This has nothing to do with the difference between 8080 and Z80, but I'll note here that the actual implementation of IX and IY on the Z80 is that they parallel the HL register set. The 0xDD and 0xFD prefix bytes simply cause the remaining instruction to operate on IX or IY instead of HL, and that includes operations on either H or L, so you can split the registers into two 8-bit partitions. – torek Oct 26 '16 at 1:10
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    Besides this, there's a gap in the rotate instruction table: there is SLA or Shift Left Arithemtic, SRA (Shift Right Arithmetic), and SRL (SR Logical); but then there are 8 "unused" opcodes that would be "SLL" but there's no reason to have a "logical" left shift as that's identical to arithmetic left shift. The oddity is that the gap opcodes do shift left, but insert a constant 1 bit (not a copy of the sign bit). In the assembler I wrote for myself I called this the SLI or Shift Left Illogical operation. :-) (I also called the halves of IX and IY, IXH, IXL, IYH, and IYL.) – torek Oct 26 '16 at 1:12
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    A quick way to detect if code is running on an 8080 or a Z80 is to use the difference in the way the parity flag behaves: SUB A ! JP PE, IS_8080 – john_e Oct 26 '16 at 19:38
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    "It may also differ when given unusual inputs." I've made some checks comparing some Z80 emulator (specifically, from Unreal Speccy emulator, able to pass ZEXALL test) and the algorithm derived from transistor-level model of i8080 (reverse-engineered by Vslav) and got exactly the same results for DAA for every combination of input C flag, H flag and accumulator contents (checking only additions so N=0 for Z80). The result i've been comparing were carry and resulting accumulator. – lvd Apr 7 '17 at 9:28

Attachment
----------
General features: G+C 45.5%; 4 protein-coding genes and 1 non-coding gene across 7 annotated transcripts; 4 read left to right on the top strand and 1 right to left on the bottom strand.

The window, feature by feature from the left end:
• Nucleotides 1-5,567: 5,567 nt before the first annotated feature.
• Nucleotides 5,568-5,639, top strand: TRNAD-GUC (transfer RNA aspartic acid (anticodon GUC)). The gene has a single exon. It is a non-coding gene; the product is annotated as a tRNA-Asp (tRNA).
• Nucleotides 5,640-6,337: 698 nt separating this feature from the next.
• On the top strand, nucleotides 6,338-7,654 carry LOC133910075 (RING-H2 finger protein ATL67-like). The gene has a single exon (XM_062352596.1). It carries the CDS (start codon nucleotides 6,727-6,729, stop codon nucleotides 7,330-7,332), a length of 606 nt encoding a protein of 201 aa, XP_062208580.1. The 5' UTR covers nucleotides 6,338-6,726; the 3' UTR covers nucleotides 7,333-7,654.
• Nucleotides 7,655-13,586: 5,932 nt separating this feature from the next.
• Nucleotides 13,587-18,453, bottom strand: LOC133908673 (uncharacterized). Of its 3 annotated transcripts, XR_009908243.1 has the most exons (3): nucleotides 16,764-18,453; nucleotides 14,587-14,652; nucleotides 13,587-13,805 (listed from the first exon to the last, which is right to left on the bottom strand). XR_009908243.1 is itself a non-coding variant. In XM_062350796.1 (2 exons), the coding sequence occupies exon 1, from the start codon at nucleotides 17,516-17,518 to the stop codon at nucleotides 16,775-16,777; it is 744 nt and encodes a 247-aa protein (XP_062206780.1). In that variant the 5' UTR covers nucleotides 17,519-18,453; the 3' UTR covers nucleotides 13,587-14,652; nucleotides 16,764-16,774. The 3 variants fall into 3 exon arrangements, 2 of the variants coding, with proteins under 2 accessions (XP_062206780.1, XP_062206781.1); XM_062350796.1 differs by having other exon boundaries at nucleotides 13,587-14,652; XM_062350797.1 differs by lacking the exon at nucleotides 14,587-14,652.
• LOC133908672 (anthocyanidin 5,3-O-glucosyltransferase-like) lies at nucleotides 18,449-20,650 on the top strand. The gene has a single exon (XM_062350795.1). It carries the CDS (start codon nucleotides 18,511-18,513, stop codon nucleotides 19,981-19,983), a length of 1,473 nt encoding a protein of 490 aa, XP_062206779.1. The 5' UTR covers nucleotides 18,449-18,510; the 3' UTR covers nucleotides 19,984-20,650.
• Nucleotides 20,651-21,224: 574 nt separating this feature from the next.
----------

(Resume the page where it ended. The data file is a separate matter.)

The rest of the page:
This document calls out some differences:


  1. Z80 uses P flag for 2's complement overflow, where 8080 does not
  2. DAA instruction corrects both subtraction as well as addition on Z80, but addition only on 8080.
  3. Z80 rotate instructions clear the AC flag, but the 8080 does not.

Also, timings are different per-instruction.

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  • 1
    Good reference. I added the half-carry difference to my long-winded answer and made the DAA change certain. – George Phillips Oct 25 '16 at 20:51
  • Do you think you could include all of the relevant information from the document? There's a lot more than that in the source you cite. – wizzwizz4 Oct 25 '16 at 20:53
  • This does cover what instructions are on the 8080 and different on the Z80, not the other way round. The Z80 added, among others, a lot of powerful block commands the 8080 didn't have: LDIR, DJNZ, LDDR, CPDR, the second register set,... – tofro Oct 25 '16 at 21:01